Tissue Proteomics Technology to Identify Protein Biomarkers of Metastasis
News Sep 29, 2008
The project is funded by a $300,000 CAD grant from the Alberta Cancer Board and Foundation, a leading funding body for collaborative cancer research in Alberta. EPI will employ its proprietary tissue proteomics technologies to study archived formalin-fixed breast cancer tissue samples from patients treated at the Tom Baker Cancer Centre. EPI’s Liquid Tissue® sample preparation and Director™ laser microdissection will enable in-depth mass spectrometry analysis of tissue samples that have detailed pathology and clinical outcome data.
Over 200,000 cases of early-stage breast cancer present for treatment decisions each year in North America. Proteins make up the molecular pathways which control cell functions and are the targets of drug action. This protein-based approach may yield valuable tissue biomarkers of breast cancer metastasis as well as potential new cancer drug targets.
“Assessment of the state of metastasis of breast cancer patients is key to optimal treatment decisions,” says Dr. Anthony Magliocco, Director of Pathology at the Tom Baker Cancer Centre and Associate Professor of Oncology, Pathology and Laboratory Medicine at the University of Calgary. “Our project with EPI will strive to identify proteins in primary tumor tissue that may serve as biomarkers of the early stages of metastasis at the molecular level.”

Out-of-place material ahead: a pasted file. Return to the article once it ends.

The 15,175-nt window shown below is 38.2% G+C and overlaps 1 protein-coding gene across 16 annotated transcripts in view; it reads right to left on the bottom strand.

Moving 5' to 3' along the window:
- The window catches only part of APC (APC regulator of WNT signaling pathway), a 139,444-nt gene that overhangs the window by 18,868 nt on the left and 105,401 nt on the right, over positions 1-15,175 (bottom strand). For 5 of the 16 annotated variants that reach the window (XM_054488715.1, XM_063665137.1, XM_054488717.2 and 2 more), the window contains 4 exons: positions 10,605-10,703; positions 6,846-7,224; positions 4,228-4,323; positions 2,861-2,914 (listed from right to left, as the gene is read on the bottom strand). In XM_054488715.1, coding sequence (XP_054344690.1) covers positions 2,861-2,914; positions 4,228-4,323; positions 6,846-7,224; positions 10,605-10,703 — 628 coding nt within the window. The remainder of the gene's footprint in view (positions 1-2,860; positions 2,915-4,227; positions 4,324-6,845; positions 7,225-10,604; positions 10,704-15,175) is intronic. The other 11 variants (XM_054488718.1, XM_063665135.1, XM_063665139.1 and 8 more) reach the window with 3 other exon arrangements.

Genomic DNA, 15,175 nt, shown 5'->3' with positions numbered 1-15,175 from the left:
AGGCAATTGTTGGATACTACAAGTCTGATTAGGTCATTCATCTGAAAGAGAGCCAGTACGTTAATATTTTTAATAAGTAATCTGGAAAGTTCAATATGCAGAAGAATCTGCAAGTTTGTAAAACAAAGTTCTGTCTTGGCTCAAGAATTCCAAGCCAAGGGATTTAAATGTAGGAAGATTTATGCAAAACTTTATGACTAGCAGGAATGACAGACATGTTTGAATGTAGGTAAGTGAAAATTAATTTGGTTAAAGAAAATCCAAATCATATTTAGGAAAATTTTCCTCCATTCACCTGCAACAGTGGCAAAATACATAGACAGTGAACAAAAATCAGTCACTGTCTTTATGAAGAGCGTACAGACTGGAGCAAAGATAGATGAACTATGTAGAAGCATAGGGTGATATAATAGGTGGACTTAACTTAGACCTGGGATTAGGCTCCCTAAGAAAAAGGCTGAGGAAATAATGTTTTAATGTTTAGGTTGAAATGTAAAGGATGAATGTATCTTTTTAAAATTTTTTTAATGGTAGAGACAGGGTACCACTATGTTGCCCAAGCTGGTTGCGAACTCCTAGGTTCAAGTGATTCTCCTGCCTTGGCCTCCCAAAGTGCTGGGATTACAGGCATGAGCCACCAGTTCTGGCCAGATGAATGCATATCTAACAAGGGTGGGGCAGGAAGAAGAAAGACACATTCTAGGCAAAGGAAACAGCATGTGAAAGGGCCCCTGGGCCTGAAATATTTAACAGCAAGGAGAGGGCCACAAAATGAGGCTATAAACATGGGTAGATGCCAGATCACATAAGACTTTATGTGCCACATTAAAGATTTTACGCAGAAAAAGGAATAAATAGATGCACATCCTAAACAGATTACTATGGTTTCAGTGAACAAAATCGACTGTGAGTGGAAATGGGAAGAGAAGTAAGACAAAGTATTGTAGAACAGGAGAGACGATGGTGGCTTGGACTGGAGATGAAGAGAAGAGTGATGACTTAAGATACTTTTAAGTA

“This project is exactly how we see our proprietary tissue proteomics research platform being used, to understand at the protein level the progression of metastasis in early-stage breast cancer,” says Casimir Eitner, EPI’s President and CEO. “Our aim is to develop valuable tissue protein assays that can aid patient treatment decisions and to identify new therapeutic targets and companion diagnostics to those targets. We greatly appreciate the Alberta Cancer Board’s support of this innovative initiative and recognition of the value of our company’s technology.”
For scientists wrestling with problems as diverse as containing superhot plasma in a fusion reactor, improving the accuracy of weather forecasts, or probing the unexplained dynamics of a distant galaxy, turbulence-spawning shear flow is a serious complicating factor. A new supercomputer-powered effort aims to make modelling shear far easier.
18th International Conference on Pharmaceutics & Novel Drug Delivery Systems
May 27 - May 28, 2019